“The romance of filmmaking is really deep in her,” says Glover, who turns to speak to his co-star. “When I'm on set with you, I feel like it's 1970.” (Coming from Glover, this is the highest compliment.)

Glover and Erskine never did a formal chemistry read, but their in-person rapport is obvious — and helped shape the storytelling during production of "Mr. & Mrs. Smith."

“We started noticing the places where Donald and Maya had the most chemistry would be when they would be able to laugh with each other and poke fun at each other. And we started shifting more in that way,” Sloane says. “Maya and Donald's chemistry as actors was happening in real time, which helped the chronological story that was happening on screen.”

This version of “Mr. and Mrs. Smith” will remind many viewers of “The Americans,” the critically beloved FX drama about a pair of Russian agents in a spicy arranged marriage. But the show also harkens back to the sophisticated detective procedurals of 1980s broadcast TV, like “Hart to Hart” and “Moonlighting.” Each episode features a mission of the week and memorable guest stars like Sharon Horgan, John Turturro, Sarah Paulson, Parker Posey, Ron Perlman and Michaela Coel. (In a decidedly 2024 twist, the couple, like Task Rabbits or Uber drivers, receive their assignments via text message from someone they call Hihi, the casual greeting that opens each message. They’re just two covert agents plying their trade in the gig economy.)

The creative team also found inspiration in an unexpected genre: reality TV, particularly shows like “Married at First Sight,” “Love is Blind,” “Terrace House” and “The Real World,” in which young people are thrust into strange, dramatic circumstances and do seemingly inexplicable things in pursuit of love, fame or a few months of rent-free living in a cool house.

When you consider that “people are getting married through a wall without ever meeting each other” on shows like "Love Is Blind," Sloane says it’s not so inconceivable that John and Jane would follow assassination orders delivered on an app in exchange for a luxury home, a generous salary and a committed romantic partner. (Another show Sloane and Glover have discussed more recently is “The Golden Bachelor.” Glover, who’d been rooting for Leslie Fhima, was surprised that Gerry Turner seemed to favor Theresa Nist once he found out she was financially well off. “The practicality of it kind of broke the romance a little bit,” he says. “Then you realize what makes it work long-term is maintenance.”)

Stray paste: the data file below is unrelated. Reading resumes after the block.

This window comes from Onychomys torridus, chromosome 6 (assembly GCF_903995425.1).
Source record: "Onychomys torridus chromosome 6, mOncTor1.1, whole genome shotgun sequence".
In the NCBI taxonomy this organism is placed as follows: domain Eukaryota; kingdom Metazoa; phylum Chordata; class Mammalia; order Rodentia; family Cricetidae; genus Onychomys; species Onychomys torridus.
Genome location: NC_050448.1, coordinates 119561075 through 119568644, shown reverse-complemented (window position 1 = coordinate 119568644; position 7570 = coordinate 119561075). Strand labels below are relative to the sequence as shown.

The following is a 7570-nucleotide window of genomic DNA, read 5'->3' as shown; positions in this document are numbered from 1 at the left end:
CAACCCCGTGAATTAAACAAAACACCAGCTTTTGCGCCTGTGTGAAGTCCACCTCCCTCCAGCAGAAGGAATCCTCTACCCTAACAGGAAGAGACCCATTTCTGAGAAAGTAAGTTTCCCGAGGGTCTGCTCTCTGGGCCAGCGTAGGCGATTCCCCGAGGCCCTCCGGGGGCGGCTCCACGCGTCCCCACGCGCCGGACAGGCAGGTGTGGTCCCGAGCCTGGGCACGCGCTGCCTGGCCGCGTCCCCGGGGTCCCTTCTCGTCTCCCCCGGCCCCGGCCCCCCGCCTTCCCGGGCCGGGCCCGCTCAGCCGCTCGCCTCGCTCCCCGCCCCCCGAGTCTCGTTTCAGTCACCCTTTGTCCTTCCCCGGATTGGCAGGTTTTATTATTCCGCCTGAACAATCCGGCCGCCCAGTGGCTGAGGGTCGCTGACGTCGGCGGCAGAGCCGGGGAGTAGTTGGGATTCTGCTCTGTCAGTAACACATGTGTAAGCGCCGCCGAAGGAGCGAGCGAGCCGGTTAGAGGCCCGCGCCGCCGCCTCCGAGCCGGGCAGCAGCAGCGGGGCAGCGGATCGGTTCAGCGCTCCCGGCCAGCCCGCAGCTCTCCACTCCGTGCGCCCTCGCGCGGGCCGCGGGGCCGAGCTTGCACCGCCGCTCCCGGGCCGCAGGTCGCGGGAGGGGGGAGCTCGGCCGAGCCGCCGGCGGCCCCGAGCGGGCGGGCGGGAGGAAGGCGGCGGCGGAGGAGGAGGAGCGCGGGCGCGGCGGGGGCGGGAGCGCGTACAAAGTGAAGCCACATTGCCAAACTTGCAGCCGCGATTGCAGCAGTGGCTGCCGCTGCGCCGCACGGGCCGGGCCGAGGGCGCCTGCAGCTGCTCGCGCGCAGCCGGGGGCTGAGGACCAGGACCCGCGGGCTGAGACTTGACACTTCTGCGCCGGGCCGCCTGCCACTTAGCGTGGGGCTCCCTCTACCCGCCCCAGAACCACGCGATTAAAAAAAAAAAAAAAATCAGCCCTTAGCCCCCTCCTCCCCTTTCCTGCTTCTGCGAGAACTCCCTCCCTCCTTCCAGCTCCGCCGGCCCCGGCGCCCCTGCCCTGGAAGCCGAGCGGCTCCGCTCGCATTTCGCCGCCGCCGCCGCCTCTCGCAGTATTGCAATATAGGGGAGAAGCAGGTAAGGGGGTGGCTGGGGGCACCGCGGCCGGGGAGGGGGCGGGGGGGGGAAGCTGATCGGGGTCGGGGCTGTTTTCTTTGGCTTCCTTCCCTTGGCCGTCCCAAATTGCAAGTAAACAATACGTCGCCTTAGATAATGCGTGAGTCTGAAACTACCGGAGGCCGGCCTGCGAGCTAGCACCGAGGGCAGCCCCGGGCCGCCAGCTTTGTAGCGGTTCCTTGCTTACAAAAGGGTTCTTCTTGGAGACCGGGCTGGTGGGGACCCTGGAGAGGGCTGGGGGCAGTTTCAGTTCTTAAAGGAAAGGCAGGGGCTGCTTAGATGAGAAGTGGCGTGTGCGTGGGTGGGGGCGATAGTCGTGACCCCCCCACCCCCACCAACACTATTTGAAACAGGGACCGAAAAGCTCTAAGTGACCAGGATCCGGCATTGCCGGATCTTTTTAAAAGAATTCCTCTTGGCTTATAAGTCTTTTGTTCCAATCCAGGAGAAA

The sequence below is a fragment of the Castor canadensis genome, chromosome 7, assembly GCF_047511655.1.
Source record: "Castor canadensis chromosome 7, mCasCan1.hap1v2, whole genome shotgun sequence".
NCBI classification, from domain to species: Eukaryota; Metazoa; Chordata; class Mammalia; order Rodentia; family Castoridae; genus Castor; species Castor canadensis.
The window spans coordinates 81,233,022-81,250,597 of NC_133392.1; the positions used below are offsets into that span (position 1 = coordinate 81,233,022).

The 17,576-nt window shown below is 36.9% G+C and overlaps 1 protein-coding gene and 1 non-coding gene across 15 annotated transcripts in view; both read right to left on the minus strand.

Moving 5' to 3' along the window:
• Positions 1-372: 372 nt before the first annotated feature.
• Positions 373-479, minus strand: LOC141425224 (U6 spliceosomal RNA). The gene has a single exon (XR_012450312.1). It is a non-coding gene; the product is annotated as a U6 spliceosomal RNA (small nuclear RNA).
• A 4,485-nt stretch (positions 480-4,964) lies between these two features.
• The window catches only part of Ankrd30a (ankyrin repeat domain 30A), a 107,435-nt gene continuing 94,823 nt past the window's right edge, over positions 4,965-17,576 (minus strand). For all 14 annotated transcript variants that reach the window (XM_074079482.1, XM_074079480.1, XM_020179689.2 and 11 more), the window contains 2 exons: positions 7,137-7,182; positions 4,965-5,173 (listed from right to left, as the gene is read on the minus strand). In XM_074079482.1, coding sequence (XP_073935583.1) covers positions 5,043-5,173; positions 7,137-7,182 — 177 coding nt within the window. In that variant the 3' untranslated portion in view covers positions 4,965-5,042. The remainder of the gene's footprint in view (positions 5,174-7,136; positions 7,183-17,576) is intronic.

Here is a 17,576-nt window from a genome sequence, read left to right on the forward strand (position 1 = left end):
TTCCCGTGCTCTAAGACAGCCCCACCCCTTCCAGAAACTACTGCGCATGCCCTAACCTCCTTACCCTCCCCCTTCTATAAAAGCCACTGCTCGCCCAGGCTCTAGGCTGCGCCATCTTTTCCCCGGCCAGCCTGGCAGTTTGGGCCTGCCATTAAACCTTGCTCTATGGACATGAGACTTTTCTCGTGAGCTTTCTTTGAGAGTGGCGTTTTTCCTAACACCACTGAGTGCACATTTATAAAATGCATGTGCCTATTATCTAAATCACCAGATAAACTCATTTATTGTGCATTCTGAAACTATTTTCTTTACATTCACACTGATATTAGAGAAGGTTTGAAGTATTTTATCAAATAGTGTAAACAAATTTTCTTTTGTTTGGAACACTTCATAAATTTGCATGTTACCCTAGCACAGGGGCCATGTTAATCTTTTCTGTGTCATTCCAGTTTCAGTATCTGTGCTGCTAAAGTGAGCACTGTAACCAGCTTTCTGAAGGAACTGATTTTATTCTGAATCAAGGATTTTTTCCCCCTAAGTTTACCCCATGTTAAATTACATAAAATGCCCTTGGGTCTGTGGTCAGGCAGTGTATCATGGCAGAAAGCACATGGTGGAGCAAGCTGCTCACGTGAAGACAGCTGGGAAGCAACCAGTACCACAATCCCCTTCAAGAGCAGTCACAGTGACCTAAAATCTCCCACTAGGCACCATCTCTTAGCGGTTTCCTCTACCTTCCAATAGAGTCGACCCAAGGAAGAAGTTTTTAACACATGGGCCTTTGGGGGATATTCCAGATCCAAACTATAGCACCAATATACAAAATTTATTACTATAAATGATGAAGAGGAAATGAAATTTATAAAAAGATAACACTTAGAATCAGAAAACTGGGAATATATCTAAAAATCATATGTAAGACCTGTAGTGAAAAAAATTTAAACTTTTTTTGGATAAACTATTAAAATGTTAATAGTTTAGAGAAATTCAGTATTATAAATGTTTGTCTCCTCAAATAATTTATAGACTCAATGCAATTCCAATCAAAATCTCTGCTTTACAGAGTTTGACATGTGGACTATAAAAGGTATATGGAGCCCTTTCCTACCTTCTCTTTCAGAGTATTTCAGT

TV screens with alternating images of a man and a woman.
The creative team found inspiration in an unlikely source: reality TV. Donald Glover says he was rooting for Leslie Fhima on "The Golden Bachelor." (Annie Noelker + Unconstructed / For The Times)

It's easy to view John and Jane's partnership skeptically; after all, they are paired by the company simply because they both like Korean barbecue. But Glover sees something laudable in how they commit to their assignment.

“Before [the pandemic], I was like, 'Why do people get married? You’re swiping on your phone and there’s always something better,'” says the multi-hyphenate star, who wed his longtime partner, Michelle White, while making the show. “It's like being forced. I hope this doesn’t become the headline — ‘Donald is for arranged marriages’ — but [the show] is definitely pro-marriage.”

“It is!’ says Erskine, who also recently got married, to actor Michael Angarano.

“There’s something about the fact of accepting and understanding that this person is not perfect, right? And you will never fix them,” Glover adds. “My wife is the woman who helps me be a better guy because I want to be the guy that she wants me to be. So I'm always reaching for that. It's really special.”

For her part, Sloane doesn’t think John and Jane are soulmates, either. And that’s a good thing.

“I think that's the beauty of it," she says. "So many times that's what marriage really is. It's about deciding that this is something you want with this other person and dealing with the muck of life with somebody by your side.”

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This story originally appeared in Los Angeles Times.